Review: Cusses – Here Comes the Rat EP

Despite the obvious and unfortunate gender imbalance throughout the world of rock’n’roll, hard rocking has never really been exclusively a male pursuit to those willing to look beyond the mainstream, and with bands like Marmozets and Rolo Tomassi leading female-fronted heaviness into a new era of popularity, now is the perfect time for bands like Cusses to make their own inroads into rock fans’ consciousnesses. Released as a trailer to their forthcoming second album Golden Rat, the strength of  the Here Comes the Rat EP should be more than enough to lure in a new legion of young fans hungry for their hard-hitting blend of good-time vibes and vitriolic zeal ahead of the release of the full-length. Peppering their unique sound with the spirit of the unadultered riffage of similarly no-frills rock bands like Black Spiders, Cusses could just as easily provide the soundtrack to a fight montage as they could a party. Angel Bond’s voice exists in the grey area between sexy, manic and aggressive, employing almost uncontrolled screams alongside smooth pop tones and punk yells, ably navigating the frenetic storm of the music her band provide. Without Angel at the helm, Cusses could easily fly under the radar and go unnoticed, but her presence is impossible to ignore and really brings these songs to life, highlighting the quality of the sound as a whole. By no means reinventing the wheel, the guitarwork on Here Comes The Rat provides enough genuine weight to push things ever forward, but enough melody to be accessible and catchy to even the casual listener. ‘I’m Gonna Get You’ brings an almost disco-level of groove to proceedings without sacrificing any of the band’s credibility at all, and it would be criminal if this song is not heard in rock clubs across the land in the very near future. Passionate energy is evident throughout all of these four tracks, which fly by before you know what’s hit you, and even when poking fun at the kids of today on ‘Teenage Monster’ with the lyrics ‘You’re only 19/What does your life mean?’, the youthful vitriol of this band is obvious and paints an exciting picture of what’s to come.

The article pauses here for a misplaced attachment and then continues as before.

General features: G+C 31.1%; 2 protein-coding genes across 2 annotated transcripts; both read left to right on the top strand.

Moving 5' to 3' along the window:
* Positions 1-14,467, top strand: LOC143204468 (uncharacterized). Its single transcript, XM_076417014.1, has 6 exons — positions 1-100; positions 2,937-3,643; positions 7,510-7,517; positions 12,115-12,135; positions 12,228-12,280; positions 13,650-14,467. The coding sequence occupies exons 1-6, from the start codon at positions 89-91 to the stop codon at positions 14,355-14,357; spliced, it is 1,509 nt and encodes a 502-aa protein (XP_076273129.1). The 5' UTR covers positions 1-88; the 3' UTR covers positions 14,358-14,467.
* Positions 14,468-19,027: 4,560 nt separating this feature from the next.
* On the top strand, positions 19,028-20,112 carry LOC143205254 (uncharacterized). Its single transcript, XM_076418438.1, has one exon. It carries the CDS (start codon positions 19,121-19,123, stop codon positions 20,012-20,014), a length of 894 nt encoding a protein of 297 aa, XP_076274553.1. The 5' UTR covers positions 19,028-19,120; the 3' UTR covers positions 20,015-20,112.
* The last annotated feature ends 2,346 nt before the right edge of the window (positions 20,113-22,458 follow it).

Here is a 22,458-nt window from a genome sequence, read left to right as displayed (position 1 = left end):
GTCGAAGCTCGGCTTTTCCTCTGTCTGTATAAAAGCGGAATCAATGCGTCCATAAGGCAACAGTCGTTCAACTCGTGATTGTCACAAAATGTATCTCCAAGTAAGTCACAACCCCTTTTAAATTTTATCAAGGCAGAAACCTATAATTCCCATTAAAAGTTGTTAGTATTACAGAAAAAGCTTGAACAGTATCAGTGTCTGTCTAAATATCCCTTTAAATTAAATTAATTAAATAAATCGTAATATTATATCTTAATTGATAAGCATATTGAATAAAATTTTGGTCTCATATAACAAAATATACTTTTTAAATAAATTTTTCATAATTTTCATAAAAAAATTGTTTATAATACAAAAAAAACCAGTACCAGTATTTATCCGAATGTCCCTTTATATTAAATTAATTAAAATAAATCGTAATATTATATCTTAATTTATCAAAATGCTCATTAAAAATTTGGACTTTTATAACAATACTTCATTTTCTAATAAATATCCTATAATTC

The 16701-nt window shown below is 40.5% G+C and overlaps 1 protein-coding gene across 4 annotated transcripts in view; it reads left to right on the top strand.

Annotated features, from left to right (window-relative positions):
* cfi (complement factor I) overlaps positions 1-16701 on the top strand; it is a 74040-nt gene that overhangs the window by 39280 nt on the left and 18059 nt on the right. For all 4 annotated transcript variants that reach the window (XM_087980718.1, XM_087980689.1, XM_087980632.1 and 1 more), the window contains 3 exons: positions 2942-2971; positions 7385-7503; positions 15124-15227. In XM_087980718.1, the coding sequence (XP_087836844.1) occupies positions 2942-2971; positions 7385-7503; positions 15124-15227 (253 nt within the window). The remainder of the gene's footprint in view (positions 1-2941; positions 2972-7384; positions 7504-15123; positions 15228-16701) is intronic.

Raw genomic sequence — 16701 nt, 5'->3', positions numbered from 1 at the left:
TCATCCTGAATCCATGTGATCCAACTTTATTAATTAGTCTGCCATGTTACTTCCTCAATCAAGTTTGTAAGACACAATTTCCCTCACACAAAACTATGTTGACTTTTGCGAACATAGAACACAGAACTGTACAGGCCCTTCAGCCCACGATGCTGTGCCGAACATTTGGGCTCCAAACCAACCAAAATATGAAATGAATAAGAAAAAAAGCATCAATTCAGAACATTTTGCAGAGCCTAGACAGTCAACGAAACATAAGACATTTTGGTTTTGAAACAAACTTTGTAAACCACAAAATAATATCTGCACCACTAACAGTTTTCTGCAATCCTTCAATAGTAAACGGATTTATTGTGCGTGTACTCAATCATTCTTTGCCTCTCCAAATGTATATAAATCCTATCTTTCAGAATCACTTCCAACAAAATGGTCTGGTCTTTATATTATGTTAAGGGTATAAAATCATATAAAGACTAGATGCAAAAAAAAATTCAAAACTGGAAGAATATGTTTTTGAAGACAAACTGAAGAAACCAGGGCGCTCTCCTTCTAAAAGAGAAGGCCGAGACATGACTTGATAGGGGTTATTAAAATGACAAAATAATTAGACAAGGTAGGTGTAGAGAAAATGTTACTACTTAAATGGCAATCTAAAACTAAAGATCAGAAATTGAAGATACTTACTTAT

Richard Spencer

Rating: 4.5/5

For fans of: Marmozets, Black Spiders, Rolo Tomassi

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